Thoughtful, detailed coverage of the Mac, iPhone, and iPad, plus the best-selling Take Control ebooks.

 

 

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Is it a Unicode Font?

To determine if your font is Unicode-compliant, with all its characters coded and mapped correctly, choose the Font in any program (or in Font Book, set the preview area to Custom (Preview > Custom), and type Option-Shift-2.

If you get a euro character (a sort of uppercase C with two horizontal lines through its midsection), it's 99.9 percent certain the font is Unicode-compliant. If you get a graphic character that's gray rounded-rectangle frame with a euro character inside it, the font is definitely not Unicode-compliant. (The fact that the image has a euro sign in it is only coincidental: it's the image used for any missing currency sign.)

This assumes that you're using U.S. input keyboard, which is a little ironic when the euro symbol is the test. With the British keyboard, for instance, Option-2 produces the euro symbol if it's part of the font.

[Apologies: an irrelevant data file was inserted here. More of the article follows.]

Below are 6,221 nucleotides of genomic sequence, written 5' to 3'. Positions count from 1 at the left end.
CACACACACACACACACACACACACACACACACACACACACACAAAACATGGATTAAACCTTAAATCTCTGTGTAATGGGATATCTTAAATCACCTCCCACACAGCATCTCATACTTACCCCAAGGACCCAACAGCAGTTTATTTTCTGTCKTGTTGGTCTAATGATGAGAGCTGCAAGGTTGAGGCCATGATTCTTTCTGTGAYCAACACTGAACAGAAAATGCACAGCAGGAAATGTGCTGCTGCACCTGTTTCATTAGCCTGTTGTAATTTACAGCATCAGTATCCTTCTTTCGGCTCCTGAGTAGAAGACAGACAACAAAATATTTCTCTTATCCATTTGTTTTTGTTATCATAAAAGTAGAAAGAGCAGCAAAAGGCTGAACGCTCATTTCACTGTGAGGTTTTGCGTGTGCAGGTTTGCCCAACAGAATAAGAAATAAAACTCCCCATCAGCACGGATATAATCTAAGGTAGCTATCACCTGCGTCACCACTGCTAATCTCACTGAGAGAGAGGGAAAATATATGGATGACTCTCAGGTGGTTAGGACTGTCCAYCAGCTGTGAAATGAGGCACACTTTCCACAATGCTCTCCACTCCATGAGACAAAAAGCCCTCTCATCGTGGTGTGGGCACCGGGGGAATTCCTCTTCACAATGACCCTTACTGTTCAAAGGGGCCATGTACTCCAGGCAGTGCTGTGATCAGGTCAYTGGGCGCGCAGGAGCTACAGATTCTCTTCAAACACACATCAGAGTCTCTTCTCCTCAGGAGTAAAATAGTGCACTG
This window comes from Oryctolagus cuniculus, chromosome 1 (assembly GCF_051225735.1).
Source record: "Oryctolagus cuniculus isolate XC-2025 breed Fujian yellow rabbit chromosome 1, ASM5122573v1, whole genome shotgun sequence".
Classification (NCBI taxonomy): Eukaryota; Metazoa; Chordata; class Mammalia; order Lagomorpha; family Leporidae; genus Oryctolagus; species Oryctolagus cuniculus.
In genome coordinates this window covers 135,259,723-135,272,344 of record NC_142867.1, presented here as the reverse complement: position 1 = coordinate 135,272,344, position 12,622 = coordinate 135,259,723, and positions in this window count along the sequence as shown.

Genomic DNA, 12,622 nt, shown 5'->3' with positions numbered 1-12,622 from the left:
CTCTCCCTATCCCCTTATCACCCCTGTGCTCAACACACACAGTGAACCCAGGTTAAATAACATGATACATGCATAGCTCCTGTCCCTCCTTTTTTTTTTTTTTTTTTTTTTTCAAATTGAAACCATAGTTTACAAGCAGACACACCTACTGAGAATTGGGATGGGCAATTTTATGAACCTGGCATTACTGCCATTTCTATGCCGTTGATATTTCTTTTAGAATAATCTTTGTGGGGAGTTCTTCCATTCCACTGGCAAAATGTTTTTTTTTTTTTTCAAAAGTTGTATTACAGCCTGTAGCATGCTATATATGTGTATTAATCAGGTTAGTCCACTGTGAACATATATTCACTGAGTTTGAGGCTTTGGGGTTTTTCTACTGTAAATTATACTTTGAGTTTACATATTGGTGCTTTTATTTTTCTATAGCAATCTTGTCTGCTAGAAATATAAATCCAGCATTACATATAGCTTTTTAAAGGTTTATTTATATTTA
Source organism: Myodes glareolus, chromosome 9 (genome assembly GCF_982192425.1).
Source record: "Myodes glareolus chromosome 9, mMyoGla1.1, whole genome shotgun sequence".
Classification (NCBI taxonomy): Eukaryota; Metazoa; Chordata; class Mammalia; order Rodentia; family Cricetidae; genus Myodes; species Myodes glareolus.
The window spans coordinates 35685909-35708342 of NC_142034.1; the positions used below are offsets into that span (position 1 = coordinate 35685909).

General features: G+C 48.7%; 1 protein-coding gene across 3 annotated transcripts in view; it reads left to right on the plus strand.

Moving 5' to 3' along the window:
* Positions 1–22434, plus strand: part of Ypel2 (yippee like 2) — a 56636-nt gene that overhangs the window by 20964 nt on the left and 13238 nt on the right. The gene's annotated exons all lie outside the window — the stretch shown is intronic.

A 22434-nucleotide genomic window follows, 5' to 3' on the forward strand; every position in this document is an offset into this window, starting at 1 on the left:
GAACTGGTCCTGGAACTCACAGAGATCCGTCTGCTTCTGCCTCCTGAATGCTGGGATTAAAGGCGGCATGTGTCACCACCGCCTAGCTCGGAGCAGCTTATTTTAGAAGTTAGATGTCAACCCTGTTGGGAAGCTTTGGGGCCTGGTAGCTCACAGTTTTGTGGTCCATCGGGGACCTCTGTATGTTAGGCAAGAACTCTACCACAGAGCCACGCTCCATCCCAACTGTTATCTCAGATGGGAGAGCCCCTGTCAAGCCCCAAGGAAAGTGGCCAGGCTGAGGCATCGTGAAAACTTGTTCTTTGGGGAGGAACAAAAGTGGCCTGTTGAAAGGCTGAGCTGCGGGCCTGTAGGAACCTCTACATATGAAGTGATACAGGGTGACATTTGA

Visit Take Control of Fonts in Leopard

Submitted by
Sharon Zardetto

 
 

Good News in the Face of Apple's "Death?"

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Good News in the Face of Apple's "Death?" Reading this year's reports of Apple's imminent demise seems to have devolved from serious reporting to tabloid headlining ("Gil Amelio Taps Martians for System 8 Secrets!"). Despite the entertainment value, the Macintosh is still strong, especially in education channels. According to a survey by SIMBA Information, the number of educational software developers that chose Macintosh as the platform of choice jumped from 73 percent in 1995 to 86 percent in 1996. Apple's Education Solution Provider currently has about 200 members publishing educational software, compared to Microsoft's 114-member Windows School Connection program.

<http://www.simbanet.com/>

Other good news includes the shipment of the 26 millionth Macintosh (up one million since last August), bringing Apple's estimate of Mac users worldwide to more than 60 million (due to machines shared by several users). Also, for the fourth time in a row, PC World readers voted Macs as number one in reliability, and Apple's phone support as having the shortest hold time of any PC vendor. [JLC]

<http://www.pcworld.com/>

 

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